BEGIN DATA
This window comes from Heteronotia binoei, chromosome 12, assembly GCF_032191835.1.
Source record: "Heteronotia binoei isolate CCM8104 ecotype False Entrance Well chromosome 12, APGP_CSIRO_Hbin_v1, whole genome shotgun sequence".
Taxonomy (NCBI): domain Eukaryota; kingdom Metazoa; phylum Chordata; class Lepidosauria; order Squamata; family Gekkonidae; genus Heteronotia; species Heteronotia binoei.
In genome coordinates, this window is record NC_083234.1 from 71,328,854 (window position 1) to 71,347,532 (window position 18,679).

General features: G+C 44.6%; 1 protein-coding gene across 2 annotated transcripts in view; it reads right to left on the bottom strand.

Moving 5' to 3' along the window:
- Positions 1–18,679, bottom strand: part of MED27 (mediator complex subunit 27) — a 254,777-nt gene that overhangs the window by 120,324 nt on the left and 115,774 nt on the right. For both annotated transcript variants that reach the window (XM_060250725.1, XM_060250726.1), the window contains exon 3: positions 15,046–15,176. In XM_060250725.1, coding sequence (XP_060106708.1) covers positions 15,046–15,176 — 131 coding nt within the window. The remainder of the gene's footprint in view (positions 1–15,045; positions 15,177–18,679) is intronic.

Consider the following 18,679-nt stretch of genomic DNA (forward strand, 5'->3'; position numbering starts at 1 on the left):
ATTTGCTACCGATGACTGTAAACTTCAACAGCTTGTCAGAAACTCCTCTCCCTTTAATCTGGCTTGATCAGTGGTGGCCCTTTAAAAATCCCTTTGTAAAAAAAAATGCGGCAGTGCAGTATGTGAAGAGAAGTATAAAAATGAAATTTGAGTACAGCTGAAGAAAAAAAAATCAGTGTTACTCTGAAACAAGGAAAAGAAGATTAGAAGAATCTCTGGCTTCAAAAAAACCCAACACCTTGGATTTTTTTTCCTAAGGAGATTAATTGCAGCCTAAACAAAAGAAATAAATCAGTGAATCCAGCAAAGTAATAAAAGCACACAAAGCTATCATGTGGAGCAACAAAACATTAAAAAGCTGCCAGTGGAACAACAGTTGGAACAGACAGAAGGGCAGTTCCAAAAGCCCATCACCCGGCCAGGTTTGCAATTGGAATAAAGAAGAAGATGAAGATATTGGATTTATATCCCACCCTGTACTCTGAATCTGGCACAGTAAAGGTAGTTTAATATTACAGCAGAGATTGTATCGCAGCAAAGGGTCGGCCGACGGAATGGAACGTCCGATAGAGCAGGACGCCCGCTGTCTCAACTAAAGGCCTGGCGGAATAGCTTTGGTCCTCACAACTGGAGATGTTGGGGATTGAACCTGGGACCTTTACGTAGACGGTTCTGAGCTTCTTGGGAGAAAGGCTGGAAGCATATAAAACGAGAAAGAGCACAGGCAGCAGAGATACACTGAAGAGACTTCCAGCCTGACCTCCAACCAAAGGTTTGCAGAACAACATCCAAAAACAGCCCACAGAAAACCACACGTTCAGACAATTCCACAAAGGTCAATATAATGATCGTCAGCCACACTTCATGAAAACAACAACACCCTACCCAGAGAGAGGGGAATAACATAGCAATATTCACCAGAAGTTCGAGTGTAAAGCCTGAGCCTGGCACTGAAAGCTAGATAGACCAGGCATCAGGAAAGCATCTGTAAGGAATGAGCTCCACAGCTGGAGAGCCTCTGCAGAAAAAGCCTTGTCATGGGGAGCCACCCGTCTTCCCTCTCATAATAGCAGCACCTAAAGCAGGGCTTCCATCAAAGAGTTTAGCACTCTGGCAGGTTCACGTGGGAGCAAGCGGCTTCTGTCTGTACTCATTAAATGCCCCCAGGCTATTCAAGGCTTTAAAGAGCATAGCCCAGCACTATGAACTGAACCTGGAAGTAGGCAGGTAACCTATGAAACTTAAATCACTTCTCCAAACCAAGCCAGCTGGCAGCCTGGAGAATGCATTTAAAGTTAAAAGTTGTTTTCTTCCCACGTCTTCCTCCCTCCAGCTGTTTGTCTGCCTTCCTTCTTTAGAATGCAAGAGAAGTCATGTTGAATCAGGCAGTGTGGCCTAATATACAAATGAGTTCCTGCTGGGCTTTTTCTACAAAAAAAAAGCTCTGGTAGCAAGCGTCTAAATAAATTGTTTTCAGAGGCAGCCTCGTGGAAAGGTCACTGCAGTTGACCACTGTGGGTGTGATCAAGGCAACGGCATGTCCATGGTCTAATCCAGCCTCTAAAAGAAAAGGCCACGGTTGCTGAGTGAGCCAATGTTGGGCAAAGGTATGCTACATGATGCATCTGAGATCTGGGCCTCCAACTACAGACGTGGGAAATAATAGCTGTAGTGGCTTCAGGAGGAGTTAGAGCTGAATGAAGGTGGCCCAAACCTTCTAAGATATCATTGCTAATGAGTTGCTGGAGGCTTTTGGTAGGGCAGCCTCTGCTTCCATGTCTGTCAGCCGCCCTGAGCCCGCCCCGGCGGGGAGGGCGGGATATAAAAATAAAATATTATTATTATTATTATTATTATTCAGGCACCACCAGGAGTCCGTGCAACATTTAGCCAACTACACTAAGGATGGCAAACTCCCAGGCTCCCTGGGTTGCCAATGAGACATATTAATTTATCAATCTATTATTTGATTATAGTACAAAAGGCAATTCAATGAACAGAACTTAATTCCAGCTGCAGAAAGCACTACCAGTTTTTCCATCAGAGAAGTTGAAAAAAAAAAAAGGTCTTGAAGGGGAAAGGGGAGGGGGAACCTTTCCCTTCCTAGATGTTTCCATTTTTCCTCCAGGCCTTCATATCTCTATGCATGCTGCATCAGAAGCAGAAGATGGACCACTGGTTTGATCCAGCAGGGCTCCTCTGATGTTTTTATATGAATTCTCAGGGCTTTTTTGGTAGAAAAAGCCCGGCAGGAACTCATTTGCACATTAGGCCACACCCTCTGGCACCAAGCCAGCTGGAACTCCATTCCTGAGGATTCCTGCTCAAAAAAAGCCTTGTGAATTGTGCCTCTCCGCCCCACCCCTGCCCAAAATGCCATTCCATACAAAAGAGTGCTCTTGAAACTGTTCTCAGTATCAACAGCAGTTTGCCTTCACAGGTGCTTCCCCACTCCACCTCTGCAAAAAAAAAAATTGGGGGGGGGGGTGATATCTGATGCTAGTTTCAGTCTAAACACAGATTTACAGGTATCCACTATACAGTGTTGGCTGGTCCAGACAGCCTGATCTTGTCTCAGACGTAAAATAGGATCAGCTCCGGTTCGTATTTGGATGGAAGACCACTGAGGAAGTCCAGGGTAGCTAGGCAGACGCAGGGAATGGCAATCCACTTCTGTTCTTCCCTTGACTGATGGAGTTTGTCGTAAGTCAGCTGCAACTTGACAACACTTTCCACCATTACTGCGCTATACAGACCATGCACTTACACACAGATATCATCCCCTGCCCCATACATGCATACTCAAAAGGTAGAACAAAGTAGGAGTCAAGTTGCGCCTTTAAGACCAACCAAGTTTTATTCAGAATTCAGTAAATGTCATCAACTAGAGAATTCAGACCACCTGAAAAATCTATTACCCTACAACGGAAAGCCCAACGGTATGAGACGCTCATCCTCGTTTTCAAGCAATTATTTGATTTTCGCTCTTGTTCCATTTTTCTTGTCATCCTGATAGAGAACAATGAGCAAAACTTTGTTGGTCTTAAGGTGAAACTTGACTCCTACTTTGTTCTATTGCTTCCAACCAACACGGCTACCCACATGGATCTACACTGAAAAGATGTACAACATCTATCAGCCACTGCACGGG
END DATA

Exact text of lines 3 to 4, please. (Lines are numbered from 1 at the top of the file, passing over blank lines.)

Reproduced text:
Taxonomy (NCBI): domain Eukaryota; kingdom Metazoa; phylum Chordata; class Lepidosauria; order Squamata; family Gekkonidae; genus Heteronotia; species Heteronotia binoei.
In genome coordinates, this window is record NC_083234.1 from 71,328,854 (window position 1) to 71,347,532 (window position 18,679).